This social order, already exploitative and destructive, became genuinely unsustainable with the industrial revolution and the advent of truly global imperialism.
With wars fought for the control of strategic markets and resources, weapons poisoning and killing even the descendants of combatants – as in Hiroshima and Nagasaki, Vietnam, and now Fallujah – and corporate profit destroying communities and ecosystems, the primitivst argument might appear to have weight.
With anthropogenic climate change, their apocalyptic vision seems almost inescapable.
This year is the hottest since records began, and it has kept getting hotter even with a decline in heat from the sun. Moscow has been consumed in the smog of uncontrollable wildfires. Pakistan is drowning. Giant mudslides have afflicted China. The cost of bread is soaring due to a heat-induced wheat shortage. The acidification of the oceans is killing 40% of the phytoplankton at the base of the oceanic food chain. And this is just the beginning.
However, this is not due to the technological level our society is at, but how we use it. As an editorial for Shift Magazine pointed out, “industry doesn’t create carbon emissions, working people do, because they are paid to do so and see no viable alternative.”
The point shouldn’t be to shout from the sidelines that we’re all doomed, but to offer that viable alternative.
Curry makes the implication that, even reordered from capitalism to anarchist communism, technological society would remain inherently unsustainable. This belief that technology can never be sustainable is inherent in the primitivist worldview. But it is a belief that ignores the role of capitalism and profit built upon artificial scarcity.
Take, as one example, housing. It is commonly said that one requirement of population growth is ever greater encroachment on green land to accomodate all of the newcomers as society expands.
Now, this may be true if the human race continues to grow exponentially for another couple of thousand years, although I see no reason why it would outside of a capitalist social order. In the present, though, this is clearly not the case.
Look around any major city in the world, where there will undoubtedly be many people without a home, and you will find a great many abandoned and derelict buildings. You will find dead land with no practical purpose, and the same one business or franchise occupying several buildings even within one tiny area. This is not a problem of technology or industrial advancement – it is down to the “right” of private property ownership.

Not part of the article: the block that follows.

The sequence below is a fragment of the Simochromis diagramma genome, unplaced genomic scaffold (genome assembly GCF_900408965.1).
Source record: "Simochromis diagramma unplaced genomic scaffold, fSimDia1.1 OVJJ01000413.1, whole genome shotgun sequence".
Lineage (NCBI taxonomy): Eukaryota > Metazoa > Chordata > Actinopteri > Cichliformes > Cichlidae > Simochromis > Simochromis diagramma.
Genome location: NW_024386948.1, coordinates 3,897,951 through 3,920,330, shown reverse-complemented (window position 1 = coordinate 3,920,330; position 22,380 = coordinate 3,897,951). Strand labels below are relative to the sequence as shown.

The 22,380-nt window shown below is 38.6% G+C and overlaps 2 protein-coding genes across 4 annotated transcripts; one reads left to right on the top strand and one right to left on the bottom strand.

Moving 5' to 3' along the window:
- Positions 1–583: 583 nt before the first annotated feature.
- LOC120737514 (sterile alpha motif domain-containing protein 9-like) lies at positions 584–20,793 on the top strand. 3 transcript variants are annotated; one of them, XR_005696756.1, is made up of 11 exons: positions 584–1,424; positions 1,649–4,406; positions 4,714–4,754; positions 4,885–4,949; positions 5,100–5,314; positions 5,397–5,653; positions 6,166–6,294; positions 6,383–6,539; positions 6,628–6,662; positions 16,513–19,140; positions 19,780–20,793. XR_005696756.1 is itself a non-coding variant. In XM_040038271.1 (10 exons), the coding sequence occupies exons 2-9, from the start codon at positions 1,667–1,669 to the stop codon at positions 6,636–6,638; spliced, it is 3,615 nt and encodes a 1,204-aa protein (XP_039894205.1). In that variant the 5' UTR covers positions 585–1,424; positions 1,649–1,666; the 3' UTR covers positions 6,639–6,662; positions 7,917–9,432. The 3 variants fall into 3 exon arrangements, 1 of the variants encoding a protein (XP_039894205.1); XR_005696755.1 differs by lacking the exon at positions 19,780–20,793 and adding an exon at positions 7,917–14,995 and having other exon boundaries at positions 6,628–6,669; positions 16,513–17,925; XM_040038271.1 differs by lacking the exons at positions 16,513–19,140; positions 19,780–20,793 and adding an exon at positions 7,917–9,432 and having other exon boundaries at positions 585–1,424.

The problem is not that sustainability is out of the reach of a technological society, it is that it doesn’t fit into the ideology and socio-economic structure of capitalism.
As a side note, it is worth pointing out that the human population was never “stable.” Though it is certainly true that our numbers have increased exponentially (PDF) since the end of World War II (not since the 1700s as Curry asserts), they have been creeping upwards since 1,000 BC. The human race took 2,000 years to climb from 1 million to 300 million, but in the year 1100 the rate of growth increased to 50-100 million a year.
Thus, it is a falsehood to claim that “Homo sapiens enjoyed a fairly stable global population of approx. 300 million individuals from our first speciation 2.2 million years ago up to about 300 years ago.”
Curry finishes his argument thus;
In closing, I should say that the claim of primitivist nihilism is just that: a claim, with as little or as much evidence as most. Primitivists are not anti-human. Primitivists are not anti-family, anti-community, or anti-society. Collectively, primitivists do not seek, aim for, or otherwise desire the blood-rimmed extermination of 6.8 billion humans.
Given the failure of industrial civilization to develop sustainable alternatives not predicate on infinite growth schemas, however, they do expect it.
The first observation to make at this point is that, if indeed primitivists do not want civilisation to collapse but only expect it, then they are nihilists. They are naysayers, predicting calamity from the sidelines whilst offering no constructive solution.
How does industrial civilisation “develop sustainable alternatives not predicate on infinite growth schemas?” They cannot or will not say.
As for the point that “primitivists do not seek, aim for, or otherwise desire the blood-rimmed extermination of 6.8 billion humans,” I answered this in my original post. Nobody is suggesting that primitivists are looking to kill people off, and so to refute the idea is to argue against a strawman. Our point is that a mass die-out is necessary to reach a primitivist scenario, whether primitivists themselves “seek, aim for, or otherwise desire” such a thing or not.
Both John Zerzan and Jason Godesky – indeed, Curry as well – state that such a thing is inevitable. Population growth “is no more a natural or neutral phenomenon than its technology” and, though they claim not to relish it, they expect the violent self-destruction of civilisation. So much so, in fact, that “genocide might be the kindest method.”
Thus, my conclusion about anarcho-primitivism stands. It “has no merit either as an abstract critique or as a recipe for revolution. In the former sense, it lacks any significance. In the latter, it is a recipe for misery, suffering, and death.”